A pilot study was conducted to compare lipid components of sebum from unaffected and acne-affected individuals. Nine males, 15-20 years old, with no acne, or with moderate to severe acne, were recruited. Facial images were taken with regular, polarized and fluorescent lights for each subject. Skin surface lipids were analyzed following collection of sebum using sebutapes. As expected, the subjects with acne had more (59%) sebum than the control subjects. Free fatty acids were the only lipid group that was reduced in the sebum of acne subjects. The specific lipid that differed the most between the two groups was squalene, which was upregulated in acne subjects by 2.2-fold on a quantitative basis. Squalene also represented a significantly greater proportion of the total sebaceous lipids in acne patients compared to controls (20% vs. 15%). The increase in the amount of squalene could represent a lipid marker for acne prone skin.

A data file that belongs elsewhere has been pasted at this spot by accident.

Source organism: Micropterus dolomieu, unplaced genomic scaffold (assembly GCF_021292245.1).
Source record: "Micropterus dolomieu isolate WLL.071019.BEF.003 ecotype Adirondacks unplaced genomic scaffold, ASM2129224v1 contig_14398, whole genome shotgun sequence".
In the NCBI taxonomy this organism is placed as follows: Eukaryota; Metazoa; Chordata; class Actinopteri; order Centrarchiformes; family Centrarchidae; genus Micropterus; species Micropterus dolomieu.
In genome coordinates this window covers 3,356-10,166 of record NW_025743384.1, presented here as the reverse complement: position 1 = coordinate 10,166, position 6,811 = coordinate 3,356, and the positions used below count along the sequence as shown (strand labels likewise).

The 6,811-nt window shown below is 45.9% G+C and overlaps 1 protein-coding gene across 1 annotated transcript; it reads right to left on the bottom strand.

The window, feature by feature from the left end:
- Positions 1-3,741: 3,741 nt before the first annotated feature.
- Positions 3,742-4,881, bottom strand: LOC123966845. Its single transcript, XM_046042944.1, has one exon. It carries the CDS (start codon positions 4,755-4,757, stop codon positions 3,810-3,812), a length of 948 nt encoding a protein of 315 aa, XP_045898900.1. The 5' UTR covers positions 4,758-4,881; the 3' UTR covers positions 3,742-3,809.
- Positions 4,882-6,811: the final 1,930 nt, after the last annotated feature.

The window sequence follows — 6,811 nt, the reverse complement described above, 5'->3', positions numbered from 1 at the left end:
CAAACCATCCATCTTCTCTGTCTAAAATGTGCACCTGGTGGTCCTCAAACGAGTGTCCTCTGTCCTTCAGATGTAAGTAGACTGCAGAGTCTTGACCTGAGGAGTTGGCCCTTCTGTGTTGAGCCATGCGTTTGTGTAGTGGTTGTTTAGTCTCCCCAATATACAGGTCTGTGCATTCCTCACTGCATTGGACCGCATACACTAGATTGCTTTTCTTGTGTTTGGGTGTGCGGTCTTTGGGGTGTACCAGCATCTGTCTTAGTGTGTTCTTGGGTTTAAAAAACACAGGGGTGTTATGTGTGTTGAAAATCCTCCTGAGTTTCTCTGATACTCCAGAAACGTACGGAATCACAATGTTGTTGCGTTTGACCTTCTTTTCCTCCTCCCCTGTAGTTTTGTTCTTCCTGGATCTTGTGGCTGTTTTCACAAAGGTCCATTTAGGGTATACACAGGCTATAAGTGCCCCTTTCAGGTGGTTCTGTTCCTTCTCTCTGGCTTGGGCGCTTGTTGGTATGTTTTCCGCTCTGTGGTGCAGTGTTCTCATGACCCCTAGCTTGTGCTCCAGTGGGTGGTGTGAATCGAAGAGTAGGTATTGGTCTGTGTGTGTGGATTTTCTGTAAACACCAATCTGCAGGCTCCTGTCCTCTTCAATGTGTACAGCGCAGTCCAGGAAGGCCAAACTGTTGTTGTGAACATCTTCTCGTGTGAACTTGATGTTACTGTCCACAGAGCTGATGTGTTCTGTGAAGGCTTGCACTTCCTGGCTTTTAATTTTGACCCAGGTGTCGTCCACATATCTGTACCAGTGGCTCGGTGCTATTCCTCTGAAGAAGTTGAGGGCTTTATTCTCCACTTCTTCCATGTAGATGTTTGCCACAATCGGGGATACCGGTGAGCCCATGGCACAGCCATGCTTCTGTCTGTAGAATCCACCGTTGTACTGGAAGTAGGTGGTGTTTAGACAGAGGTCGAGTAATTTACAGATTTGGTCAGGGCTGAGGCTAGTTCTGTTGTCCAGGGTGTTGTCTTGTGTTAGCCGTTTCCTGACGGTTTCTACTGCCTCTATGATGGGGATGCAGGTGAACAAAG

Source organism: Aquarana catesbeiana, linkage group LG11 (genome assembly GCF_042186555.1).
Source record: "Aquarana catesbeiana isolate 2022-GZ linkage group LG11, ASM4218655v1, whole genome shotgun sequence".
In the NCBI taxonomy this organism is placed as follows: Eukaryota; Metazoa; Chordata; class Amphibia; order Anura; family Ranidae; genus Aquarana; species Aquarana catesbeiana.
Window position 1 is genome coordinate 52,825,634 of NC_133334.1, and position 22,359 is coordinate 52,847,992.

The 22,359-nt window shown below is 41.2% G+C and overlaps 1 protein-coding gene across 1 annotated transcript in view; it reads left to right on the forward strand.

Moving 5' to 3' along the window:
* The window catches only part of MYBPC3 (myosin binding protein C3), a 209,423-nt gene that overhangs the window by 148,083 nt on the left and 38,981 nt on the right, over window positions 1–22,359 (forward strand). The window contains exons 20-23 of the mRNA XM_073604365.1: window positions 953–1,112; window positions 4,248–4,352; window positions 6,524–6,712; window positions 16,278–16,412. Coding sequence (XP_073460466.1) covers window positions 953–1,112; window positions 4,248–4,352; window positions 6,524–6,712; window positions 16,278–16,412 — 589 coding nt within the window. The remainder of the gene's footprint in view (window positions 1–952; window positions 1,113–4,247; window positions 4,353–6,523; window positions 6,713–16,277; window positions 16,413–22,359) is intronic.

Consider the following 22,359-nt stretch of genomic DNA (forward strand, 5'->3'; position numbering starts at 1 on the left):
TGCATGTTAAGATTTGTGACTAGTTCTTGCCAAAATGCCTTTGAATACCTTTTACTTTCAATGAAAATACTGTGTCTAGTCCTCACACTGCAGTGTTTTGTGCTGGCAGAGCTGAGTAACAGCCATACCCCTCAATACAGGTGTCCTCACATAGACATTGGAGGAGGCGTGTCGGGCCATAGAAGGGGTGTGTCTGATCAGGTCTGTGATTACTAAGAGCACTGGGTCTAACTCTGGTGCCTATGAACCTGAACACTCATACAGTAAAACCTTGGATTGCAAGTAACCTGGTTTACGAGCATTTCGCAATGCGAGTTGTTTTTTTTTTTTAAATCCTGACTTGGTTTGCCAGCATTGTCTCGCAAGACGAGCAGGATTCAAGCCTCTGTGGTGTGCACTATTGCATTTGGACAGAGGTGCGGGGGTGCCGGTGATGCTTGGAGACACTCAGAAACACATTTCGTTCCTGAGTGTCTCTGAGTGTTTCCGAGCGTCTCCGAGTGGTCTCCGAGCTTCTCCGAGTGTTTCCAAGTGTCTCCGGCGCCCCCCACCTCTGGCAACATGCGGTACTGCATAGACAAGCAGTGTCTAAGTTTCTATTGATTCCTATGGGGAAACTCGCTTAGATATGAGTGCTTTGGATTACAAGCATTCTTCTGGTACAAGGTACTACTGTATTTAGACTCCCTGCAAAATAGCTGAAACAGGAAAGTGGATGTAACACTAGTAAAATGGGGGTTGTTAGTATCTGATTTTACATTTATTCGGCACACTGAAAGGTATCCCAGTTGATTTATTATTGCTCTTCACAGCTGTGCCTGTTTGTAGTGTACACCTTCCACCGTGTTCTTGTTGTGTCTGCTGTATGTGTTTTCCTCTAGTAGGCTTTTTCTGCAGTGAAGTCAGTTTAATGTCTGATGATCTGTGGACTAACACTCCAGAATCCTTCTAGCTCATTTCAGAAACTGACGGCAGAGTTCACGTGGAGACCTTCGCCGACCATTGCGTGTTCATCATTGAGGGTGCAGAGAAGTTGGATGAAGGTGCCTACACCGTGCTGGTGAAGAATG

Keywords: acne; fatty acid; lipid; sebum; squalene could represent a lipid marker for acne prone skin.